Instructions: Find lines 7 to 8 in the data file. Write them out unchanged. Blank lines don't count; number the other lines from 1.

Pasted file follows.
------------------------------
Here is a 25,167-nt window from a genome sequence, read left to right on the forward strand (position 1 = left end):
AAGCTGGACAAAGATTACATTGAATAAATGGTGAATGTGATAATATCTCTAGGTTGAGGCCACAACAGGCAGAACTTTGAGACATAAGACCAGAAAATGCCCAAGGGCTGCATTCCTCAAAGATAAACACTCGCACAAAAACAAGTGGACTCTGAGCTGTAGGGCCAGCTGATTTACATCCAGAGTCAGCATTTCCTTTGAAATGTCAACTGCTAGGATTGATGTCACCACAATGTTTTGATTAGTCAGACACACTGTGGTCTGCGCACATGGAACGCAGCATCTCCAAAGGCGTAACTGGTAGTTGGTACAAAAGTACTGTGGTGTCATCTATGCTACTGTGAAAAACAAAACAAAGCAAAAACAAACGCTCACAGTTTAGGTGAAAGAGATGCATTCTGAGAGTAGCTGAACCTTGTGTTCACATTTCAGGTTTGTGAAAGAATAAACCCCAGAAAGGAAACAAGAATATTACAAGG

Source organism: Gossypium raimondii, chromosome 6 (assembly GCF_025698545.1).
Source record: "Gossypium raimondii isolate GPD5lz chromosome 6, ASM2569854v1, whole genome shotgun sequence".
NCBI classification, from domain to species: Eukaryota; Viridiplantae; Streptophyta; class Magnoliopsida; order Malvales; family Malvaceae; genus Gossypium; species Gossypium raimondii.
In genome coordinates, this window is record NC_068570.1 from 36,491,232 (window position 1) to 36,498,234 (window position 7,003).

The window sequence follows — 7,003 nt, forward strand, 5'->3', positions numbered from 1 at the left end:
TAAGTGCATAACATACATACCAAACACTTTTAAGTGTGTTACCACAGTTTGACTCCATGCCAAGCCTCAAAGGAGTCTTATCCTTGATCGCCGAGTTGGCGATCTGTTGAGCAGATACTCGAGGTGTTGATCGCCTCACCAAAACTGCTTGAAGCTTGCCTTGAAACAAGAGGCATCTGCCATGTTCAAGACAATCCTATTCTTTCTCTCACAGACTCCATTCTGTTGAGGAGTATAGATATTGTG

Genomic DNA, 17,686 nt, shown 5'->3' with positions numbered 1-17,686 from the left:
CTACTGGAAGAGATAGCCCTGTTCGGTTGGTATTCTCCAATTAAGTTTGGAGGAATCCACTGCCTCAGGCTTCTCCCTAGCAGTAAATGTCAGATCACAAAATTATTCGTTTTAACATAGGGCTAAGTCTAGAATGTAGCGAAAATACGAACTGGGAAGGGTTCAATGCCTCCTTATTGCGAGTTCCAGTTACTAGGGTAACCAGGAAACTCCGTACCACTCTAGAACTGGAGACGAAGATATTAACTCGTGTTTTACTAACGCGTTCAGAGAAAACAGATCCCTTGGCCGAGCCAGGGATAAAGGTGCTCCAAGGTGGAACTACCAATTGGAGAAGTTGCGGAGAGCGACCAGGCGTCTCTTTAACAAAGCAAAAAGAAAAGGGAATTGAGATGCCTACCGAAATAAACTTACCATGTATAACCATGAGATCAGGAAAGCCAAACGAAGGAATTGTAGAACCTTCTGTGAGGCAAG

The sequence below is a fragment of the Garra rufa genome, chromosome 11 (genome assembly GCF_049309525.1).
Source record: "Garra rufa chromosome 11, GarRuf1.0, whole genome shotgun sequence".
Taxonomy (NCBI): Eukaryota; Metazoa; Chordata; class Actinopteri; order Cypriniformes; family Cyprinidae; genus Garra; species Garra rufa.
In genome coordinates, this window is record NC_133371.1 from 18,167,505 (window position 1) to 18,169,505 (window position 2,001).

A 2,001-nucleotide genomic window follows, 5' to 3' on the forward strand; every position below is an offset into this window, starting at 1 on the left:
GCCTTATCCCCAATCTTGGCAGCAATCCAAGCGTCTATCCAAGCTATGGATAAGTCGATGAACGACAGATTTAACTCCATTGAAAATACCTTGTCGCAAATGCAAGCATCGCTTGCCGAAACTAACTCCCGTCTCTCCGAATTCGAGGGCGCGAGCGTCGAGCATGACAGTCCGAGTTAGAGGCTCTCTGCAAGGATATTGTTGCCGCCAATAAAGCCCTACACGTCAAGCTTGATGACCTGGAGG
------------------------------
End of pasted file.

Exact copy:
The window sequence follows — 7,003 nt, forward strand, 5'->3', positions numbered from 1 at the left end:
TAAGTGCATAACATACATACCAAACACTTTTAAGTGTGTTACCACAGTTTGACTCCATGCCAAGCCTCAAAGGAGTCTTATCCTTGATCGCCGAGTTGGCGATCTGTTGAGCAGATACTCGAGGTGTTGATCGCCTCACCAAAACTGCTTGAAGCTTGCCTTGAAACAAGAGGCATCTGCCATGTTCAAGACAATCCTATTCTTTCTCTCACAGACTCCATTCTGTTGAGGAGTATAGATATTGTG